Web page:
“It does sound like an incredible story, and I’m not sure if I believe his story,” Bing said. “When we saw him, he was not really thin compared to other survivors in the past. I may have some doubts. Once we start communicating with where he’s from, we’ll be able to find out more information.”
Bing said the man had no identification with him, and other details of his story remained sketchy. Camarena said Alvarenga gave his hometown as Garita Palmera, in El Salvador’s Ahuachapan province. Mexico said it was co-ordinating with the Salvadoran government to provide assistance to the man.
The survivor’s vital signs appeared good except that his blood pressure was a bit low, Bing said. After doctors give him the all-clear, Bing said, officials hope to repatriate him to Mexico or whatever country is appropriate.
Erik van Sebille, a Sydney-based oceanographer at the University of New South Wales, said there was a good chance a boat drifting off Mexico’s west coast would eventually be carried by currents to the Marshall Islands. He said such a journey would typically take 18 months to two years depending on the winds and currents, although 13 months was possible.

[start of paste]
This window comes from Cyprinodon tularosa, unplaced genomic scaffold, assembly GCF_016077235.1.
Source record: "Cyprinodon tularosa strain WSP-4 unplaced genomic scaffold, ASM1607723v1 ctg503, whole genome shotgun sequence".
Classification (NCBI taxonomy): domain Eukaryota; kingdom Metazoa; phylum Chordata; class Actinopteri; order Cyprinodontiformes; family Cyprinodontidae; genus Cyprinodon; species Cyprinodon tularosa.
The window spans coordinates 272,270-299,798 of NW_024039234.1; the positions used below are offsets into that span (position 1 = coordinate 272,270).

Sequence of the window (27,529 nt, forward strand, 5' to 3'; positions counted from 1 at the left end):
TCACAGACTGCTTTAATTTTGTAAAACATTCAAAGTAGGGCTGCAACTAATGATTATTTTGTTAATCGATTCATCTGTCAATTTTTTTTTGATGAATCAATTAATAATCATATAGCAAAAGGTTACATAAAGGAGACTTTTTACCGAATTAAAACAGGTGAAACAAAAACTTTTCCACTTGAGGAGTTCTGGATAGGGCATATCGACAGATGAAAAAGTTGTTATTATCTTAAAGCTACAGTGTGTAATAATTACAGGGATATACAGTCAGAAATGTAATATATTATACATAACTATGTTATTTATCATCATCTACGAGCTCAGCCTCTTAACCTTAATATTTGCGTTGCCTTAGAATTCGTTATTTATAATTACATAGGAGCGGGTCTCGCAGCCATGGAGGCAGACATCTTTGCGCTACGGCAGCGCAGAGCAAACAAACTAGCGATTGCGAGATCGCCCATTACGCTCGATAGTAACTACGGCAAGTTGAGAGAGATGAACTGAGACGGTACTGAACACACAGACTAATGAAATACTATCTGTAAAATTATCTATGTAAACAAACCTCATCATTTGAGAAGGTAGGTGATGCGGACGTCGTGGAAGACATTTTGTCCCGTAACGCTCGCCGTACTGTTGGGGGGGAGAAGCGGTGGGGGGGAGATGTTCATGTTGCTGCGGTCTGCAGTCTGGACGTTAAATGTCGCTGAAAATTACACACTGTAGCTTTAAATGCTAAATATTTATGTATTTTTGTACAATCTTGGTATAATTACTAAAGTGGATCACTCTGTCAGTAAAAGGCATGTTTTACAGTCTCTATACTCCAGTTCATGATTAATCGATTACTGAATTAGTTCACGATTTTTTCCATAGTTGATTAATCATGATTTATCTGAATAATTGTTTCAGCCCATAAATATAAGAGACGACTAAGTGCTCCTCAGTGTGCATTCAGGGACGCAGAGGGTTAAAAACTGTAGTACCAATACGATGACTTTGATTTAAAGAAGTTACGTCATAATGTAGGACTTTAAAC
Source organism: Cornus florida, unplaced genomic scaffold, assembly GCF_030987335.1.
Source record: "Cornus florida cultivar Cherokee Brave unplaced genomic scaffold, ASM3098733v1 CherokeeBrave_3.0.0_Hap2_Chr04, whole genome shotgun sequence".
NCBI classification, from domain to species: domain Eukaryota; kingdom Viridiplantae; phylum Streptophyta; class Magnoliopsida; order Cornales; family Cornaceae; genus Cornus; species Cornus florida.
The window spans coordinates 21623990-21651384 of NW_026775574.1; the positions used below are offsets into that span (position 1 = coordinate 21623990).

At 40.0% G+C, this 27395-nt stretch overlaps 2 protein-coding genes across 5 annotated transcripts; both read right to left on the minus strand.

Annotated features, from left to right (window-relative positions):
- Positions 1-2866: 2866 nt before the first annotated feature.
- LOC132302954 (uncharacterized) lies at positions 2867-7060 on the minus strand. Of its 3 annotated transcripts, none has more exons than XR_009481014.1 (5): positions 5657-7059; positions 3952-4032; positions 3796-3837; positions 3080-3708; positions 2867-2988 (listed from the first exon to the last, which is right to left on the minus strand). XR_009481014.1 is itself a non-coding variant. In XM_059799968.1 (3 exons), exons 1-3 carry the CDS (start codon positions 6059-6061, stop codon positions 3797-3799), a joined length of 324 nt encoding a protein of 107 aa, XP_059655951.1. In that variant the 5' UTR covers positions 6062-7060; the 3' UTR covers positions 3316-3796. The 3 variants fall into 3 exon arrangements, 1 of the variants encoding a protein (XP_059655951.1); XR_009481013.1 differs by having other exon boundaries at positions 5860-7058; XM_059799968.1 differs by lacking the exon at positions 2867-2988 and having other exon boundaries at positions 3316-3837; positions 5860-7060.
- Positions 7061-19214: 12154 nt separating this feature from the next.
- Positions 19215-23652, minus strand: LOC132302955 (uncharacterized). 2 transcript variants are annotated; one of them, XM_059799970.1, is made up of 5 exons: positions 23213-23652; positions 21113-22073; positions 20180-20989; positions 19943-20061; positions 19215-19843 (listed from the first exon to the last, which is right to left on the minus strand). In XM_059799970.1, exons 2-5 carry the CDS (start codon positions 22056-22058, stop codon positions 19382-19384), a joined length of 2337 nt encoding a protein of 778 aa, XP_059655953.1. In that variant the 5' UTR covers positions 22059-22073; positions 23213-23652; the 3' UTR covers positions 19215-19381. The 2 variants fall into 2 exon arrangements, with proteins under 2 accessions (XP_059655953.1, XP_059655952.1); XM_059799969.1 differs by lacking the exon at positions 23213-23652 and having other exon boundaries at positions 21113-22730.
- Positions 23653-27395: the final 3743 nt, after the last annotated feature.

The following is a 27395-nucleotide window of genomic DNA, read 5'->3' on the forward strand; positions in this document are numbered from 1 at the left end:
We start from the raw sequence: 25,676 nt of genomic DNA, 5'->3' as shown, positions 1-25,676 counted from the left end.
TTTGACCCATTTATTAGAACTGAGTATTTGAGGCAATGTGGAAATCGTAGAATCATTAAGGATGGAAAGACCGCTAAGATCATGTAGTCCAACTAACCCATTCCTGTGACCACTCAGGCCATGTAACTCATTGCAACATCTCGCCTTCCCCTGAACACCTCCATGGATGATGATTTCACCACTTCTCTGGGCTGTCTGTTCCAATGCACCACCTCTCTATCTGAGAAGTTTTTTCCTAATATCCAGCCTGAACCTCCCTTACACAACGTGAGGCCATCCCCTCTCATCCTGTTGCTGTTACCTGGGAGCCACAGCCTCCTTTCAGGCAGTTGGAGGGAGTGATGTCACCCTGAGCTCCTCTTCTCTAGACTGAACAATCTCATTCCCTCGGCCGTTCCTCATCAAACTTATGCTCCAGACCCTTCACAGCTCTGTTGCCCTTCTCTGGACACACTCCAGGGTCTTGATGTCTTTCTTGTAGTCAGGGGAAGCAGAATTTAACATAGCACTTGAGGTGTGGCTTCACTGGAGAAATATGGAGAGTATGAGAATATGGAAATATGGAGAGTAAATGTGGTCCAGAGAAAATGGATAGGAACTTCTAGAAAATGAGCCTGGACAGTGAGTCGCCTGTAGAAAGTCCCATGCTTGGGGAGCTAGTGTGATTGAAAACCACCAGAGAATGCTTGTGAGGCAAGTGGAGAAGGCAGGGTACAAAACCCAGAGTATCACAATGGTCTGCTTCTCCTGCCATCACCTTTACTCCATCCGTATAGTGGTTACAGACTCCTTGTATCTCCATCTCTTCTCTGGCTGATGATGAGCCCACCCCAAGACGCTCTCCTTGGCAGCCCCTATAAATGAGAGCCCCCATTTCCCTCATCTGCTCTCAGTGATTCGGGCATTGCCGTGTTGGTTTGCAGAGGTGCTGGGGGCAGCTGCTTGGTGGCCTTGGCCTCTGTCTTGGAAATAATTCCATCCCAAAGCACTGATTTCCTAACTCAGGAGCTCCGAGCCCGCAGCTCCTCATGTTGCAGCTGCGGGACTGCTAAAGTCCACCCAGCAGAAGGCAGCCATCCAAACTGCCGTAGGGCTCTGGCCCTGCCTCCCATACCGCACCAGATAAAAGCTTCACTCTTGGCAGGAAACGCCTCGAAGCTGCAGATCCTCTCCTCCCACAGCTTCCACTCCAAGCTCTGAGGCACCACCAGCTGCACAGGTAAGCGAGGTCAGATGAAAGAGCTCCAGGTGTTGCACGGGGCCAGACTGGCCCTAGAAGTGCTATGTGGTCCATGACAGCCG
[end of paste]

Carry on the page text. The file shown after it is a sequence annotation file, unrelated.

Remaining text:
“The way that the currents in the Pacific work is that there is a very strong westerly current just north of the equator and that basically drives you directly from Mexico all the way toward Indonesia and in the path, you go right over the Marshall Islands,” he said.
There have been other cases of people surviving for months adrift in the Pacific. In a case with similarities, three Mexican shark fishermen in 2006 said they were lost at sea for nine months before being rescued near the Marshall Islands.
In 1989, four men survived nearly four months in the Pacific Ocean near New Zealand after their multi-hulled boat capsized.